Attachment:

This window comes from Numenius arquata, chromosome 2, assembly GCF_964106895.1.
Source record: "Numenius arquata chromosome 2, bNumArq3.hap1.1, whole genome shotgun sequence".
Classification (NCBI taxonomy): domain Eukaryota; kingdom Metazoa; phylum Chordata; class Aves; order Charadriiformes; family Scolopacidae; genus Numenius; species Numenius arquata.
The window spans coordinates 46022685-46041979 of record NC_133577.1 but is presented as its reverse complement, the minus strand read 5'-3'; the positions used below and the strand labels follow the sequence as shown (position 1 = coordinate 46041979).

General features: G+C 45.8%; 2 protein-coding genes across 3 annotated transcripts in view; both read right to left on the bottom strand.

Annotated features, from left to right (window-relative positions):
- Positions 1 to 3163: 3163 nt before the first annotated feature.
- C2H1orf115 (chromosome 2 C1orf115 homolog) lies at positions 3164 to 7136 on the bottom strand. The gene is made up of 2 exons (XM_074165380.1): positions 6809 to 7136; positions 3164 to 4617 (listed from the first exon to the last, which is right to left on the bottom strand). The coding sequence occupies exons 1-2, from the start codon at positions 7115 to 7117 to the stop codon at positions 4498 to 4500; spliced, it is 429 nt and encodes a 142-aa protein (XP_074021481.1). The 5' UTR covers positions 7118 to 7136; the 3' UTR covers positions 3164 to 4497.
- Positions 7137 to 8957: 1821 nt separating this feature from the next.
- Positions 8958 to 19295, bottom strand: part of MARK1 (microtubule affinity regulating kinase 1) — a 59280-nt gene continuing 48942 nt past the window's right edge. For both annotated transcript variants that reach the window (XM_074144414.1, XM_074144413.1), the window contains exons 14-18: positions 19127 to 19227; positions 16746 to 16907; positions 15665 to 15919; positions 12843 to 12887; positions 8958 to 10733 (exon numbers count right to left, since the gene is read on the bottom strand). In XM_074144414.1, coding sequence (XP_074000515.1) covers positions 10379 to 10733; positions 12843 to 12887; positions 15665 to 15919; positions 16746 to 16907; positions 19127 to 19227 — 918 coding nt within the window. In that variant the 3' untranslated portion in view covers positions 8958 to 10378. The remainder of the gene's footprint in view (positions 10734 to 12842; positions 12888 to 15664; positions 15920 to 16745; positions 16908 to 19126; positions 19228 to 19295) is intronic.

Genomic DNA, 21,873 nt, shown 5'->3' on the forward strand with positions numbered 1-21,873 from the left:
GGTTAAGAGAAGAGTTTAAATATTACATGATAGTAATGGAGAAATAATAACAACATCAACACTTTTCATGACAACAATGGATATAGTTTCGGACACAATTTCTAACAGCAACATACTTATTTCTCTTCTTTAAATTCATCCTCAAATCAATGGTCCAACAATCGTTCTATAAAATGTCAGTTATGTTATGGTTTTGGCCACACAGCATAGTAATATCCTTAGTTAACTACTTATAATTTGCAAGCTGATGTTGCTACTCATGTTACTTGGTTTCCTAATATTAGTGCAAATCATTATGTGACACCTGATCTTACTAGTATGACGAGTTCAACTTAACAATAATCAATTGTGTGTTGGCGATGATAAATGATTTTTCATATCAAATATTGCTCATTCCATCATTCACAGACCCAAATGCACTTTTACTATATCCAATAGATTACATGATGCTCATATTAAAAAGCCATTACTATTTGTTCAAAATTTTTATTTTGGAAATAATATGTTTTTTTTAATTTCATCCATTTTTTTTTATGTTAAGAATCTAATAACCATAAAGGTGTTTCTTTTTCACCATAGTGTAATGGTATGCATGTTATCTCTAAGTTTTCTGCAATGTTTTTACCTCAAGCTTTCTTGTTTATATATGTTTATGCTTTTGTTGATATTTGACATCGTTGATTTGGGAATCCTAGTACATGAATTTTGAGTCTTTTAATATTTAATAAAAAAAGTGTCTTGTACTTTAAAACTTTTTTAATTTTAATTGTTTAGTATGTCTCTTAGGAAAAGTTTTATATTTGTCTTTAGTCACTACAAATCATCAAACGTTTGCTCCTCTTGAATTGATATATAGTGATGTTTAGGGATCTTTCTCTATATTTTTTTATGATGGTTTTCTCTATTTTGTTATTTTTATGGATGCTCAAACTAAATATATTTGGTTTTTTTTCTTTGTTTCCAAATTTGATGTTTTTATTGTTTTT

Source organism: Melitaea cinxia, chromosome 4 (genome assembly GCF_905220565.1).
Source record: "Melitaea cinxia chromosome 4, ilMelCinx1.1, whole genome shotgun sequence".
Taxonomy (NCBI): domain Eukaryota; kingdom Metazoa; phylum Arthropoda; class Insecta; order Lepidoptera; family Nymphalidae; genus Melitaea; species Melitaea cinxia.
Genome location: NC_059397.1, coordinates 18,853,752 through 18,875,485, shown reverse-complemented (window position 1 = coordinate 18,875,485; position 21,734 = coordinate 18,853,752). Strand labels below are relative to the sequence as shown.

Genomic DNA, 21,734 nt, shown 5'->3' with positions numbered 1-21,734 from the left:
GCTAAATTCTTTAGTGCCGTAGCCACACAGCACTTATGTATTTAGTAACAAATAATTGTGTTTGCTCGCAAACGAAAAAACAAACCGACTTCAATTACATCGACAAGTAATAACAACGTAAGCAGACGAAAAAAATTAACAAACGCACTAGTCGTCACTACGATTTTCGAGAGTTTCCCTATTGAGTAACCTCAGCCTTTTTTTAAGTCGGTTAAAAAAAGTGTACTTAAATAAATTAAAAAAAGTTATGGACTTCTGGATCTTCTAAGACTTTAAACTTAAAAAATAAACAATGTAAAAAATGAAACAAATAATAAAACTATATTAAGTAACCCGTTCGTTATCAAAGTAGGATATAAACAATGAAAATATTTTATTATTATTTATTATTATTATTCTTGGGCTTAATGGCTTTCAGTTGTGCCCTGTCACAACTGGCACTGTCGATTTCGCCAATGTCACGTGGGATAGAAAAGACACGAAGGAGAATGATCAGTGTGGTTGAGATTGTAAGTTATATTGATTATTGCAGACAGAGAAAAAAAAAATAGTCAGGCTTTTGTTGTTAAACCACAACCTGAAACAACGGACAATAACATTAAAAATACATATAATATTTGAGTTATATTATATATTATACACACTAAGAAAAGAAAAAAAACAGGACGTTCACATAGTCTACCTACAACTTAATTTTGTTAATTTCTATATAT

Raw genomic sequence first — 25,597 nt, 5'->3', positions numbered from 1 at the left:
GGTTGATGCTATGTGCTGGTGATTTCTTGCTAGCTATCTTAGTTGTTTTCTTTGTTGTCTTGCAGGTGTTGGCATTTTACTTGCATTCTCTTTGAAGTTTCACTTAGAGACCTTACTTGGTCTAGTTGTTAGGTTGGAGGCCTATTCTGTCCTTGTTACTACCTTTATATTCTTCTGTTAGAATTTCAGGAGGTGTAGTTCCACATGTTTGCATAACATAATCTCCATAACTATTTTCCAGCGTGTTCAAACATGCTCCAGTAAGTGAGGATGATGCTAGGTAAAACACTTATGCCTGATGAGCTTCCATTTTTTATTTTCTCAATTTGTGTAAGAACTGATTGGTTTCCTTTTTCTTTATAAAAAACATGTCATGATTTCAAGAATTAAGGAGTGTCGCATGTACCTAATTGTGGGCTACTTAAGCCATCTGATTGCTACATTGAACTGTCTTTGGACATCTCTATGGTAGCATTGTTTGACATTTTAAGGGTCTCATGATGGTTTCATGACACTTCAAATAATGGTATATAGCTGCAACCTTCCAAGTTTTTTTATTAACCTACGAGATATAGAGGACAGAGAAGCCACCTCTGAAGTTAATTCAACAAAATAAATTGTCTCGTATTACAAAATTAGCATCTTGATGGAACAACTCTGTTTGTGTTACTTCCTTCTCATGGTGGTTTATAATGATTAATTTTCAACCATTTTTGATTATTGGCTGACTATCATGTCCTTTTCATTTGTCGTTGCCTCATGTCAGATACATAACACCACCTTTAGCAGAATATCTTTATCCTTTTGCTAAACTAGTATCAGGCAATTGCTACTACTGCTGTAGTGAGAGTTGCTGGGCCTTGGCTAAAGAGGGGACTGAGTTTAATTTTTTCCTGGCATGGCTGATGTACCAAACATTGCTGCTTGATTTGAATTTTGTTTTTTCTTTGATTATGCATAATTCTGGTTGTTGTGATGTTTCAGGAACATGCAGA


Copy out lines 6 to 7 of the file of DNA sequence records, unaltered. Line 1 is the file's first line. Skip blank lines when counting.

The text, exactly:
Annotated features, from left to right (window-relative positions):
- Positions 1 to 3163: 3163 nt before the first annotated feature.